Space X Successfully Launched 10 Iridium Satellites from one Rocket, using a “Used” Stage 1 Falcon 9 Rocket and successfully re-landed the stage 1 again on their recovery barge. A great demonstration of Space X increasing the efficiency of a satellite launch. This rocket (Stage 1) was previously flown, handled the coordination of launching 10 satellites from one launch and then recovered, yet again, the stage 1 Rocket Booster.
We're living in a time of historical technology changes. SpaceX made history with the successful launch of a giant rocket called the Falcon Heavy by making use of multiple technologies to serve a single purpose. It might be also good to know that Hitemco played a part in the manufacture of this monumental SpaceX achievement.
" The successful maiden flight of the Falcon Heavy restored a capability the United States lost years ago. The last time a powerful heavy-lift launch vehicle left Cape Canaveral was in 2011, when the Space Shuttle made its final flight after 30 years of ferrying astronauts back and forth from low-Earth orbit. Before that, it was the Saturn V rocket, the massive vehicle NASA used to send Apollo astronauts to the moon. " For more about this click here.
You see them leaving beautiful, long, icy contrails in the sky. They can be seen at a much closer distance while on the runway at the airport. Sometimes you are treated to a very close but brief look at the huge intake blades of a jet engine from the jetway window while boarding a plane. Most are content knowing that turbo-fan jet engine perform reliably while in the air. The folks at Hitemco are honored and proud to play a humble, yet, critical role to keep 'em flying. If you've ever wondered how a jet engine really works without all the engineering mumbo-jumbo, you can see it by clicking here.
Some technologies and a ton of good deeds are sometimes hidden from view and tucked away behind a bulkhead, wing tip or under a cowling. These components, services and actions are needed for overall flight requirements, and typically elude attention and remain unacknowledged. As such, sometimes Hitemco’s role in providing critical surfaces on critical aerospace technologies for turbofan engines, rockets, and landing gear, are also usually also hidden from view, or, can be easily taken for granted.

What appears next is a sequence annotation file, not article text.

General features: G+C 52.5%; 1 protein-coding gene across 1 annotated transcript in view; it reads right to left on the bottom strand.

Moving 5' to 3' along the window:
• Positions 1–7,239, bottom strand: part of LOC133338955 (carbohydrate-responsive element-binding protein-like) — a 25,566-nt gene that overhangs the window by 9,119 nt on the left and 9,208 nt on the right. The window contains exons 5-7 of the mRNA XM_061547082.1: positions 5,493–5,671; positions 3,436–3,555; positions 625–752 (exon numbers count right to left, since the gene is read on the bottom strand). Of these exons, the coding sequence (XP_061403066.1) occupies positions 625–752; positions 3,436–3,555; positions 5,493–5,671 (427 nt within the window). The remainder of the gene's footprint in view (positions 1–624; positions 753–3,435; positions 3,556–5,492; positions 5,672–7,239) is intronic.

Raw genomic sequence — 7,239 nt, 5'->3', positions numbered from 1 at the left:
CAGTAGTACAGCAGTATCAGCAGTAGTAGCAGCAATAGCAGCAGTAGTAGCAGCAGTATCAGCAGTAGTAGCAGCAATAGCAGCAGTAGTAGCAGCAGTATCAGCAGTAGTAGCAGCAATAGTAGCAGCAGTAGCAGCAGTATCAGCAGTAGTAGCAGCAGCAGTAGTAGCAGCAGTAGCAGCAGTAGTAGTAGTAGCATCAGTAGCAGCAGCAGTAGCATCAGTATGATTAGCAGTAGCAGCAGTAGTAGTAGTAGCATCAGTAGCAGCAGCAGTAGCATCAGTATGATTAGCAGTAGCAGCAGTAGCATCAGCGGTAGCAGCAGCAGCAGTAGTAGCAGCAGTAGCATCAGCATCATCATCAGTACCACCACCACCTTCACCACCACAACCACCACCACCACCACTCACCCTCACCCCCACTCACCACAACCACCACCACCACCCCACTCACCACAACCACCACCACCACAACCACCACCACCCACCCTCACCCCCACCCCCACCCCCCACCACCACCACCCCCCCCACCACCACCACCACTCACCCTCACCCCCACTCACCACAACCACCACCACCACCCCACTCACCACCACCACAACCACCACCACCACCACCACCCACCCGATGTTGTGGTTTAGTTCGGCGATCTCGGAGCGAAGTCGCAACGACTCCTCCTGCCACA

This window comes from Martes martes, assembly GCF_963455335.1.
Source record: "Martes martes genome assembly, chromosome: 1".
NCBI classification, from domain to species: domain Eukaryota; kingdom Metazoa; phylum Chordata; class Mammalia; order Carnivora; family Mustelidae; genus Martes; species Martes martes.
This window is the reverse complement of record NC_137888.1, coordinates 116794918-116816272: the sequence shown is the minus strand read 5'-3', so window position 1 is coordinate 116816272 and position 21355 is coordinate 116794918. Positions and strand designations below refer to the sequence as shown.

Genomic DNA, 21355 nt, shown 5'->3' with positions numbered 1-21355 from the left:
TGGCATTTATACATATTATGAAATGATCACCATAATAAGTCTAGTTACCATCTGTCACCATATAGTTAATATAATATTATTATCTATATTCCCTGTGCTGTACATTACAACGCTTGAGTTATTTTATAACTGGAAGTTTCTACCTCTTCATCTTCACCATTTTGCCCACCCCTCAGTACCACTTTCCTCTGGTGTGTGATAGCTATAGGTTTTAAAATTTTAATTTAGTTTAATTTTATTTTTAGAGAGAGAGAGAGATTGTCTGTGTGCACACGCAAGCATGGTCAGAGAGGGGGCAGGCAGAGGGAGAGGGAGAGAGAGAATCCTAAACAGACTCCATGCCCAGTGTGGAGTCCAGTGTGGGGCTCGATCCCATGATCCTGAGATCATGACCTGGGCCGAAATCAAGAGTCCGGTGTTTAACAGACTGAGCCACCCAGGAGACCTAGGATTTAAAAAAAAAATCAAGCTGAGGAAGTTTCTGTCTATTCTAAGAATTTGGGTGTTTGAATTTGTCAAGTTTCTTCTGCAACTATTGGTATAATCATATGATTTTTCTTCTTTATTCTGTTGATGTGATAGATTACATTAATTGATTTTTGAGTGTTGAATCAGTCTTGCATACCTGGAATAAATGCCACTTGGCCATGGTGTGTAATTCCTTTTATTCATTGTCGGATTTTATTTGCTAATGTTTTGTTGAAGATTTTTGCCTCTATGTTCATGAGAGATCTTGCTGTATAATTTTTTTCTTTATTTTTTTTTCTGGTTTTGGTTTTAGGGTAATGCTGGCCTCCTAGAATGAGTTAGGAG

Into this same category falls ’ Rosie the Riveter ’ which was an honored title given to women who answered the call and contributed a critical role in the WWII, USA military manufacturing mission. It is heartening to see this acknowledgement go to group of hard working Americans whose dedication, determination and actions were crucial at a critical time in history, and the acknowledgment and award for ' Rosie the Riveter ' can be viewed here.
Boeing, one of Hitemco's best indirect customers, just released a new development: A new ship that can travel at speeds of up to Mach 5. That's 5 times the speed of sound.
“It’s a really hard problem to develop an aircraft that takes off and accelerates through Mach 1 all the way to Mach 5 and beyond,” said Kevin Bowcutt, Boeing’s chief scientist for hypersonics, speaking to Aerospace Daily & Defense Report. “The specific impulse of an air breathing engine goes down with increasing velocity, so you have to make the engine bigger to get to Mach 5. But doing that means a bigger inlet and a bigger nozzle, and trying to get that through Mach 1 is harder.” See more here.
As technology evolves, aircraft component design and Hitemco coating processes become more and more fascinating every day. However, some everyday things that you may be amazed at are..The mysterious triangle symbol over your seat - The flange sticking out of the wing - The hum when you board the plane - Tomato juice - Do you find yourself ordering a tomato juice when you’re on a plane? Opening window shades for landings and take-offs - Winglets - Sidestick - Bleed air system - The eye level indicator on cockpit window - The hole in your window -
Feel free to check out this video of 10 Things Airplane Things You Don't Know The Purpose Of here.
Our industry isn't always all about flying to exotic locations for a vacation by commercial plane, cool new military jets, or space ships going to Mars. Hitemco also plays a part in keeping rotor craft flying, and rotor craft also share an critical part in our lives wether we know it or not. From private, to commercial, to military platforms, in both visible and hidden missions, rotor craft effect our comfort zone decisions around the risks we take from mountain climbing to fishing. One very important Helicopter rescue mission can be seen here.
"Engineers at Lockheed Martin’s Skunk Works® are working on the successor to the SR-71 Blackbird retired in 1998. With a top speed of Mach 6, or six times the speed of sound, the SR-72 will be twice as fast as its predecessor. An optionally piloted hypersonic aircraft, the SR-72 will have long range strike and reconnaissance capabilities. Lockheed Martin announced the project in 2013, and has been working on technologies for the plane for over a decade."
Interesting article on this remarkable aircraft...read here
For most of our long history, to the external world we have been a pretty quiet company. Internally, things are very loud and lively. We solve problems. Lots of problems. Materials problems, automation problems, supply chain problems, IT problems, and on and on. Our shift to a new web platform allows us to keep our site fresh and also gives us the chance to share some of our thinking with you with our new blog tab . We will share what technical developments we are watching, industry trends, business concepts, innovative materials that might be of interest, what we are working on, notable things that our customers or partners are involved in, and occasional random stuff we just think is cool, amusing, or important.
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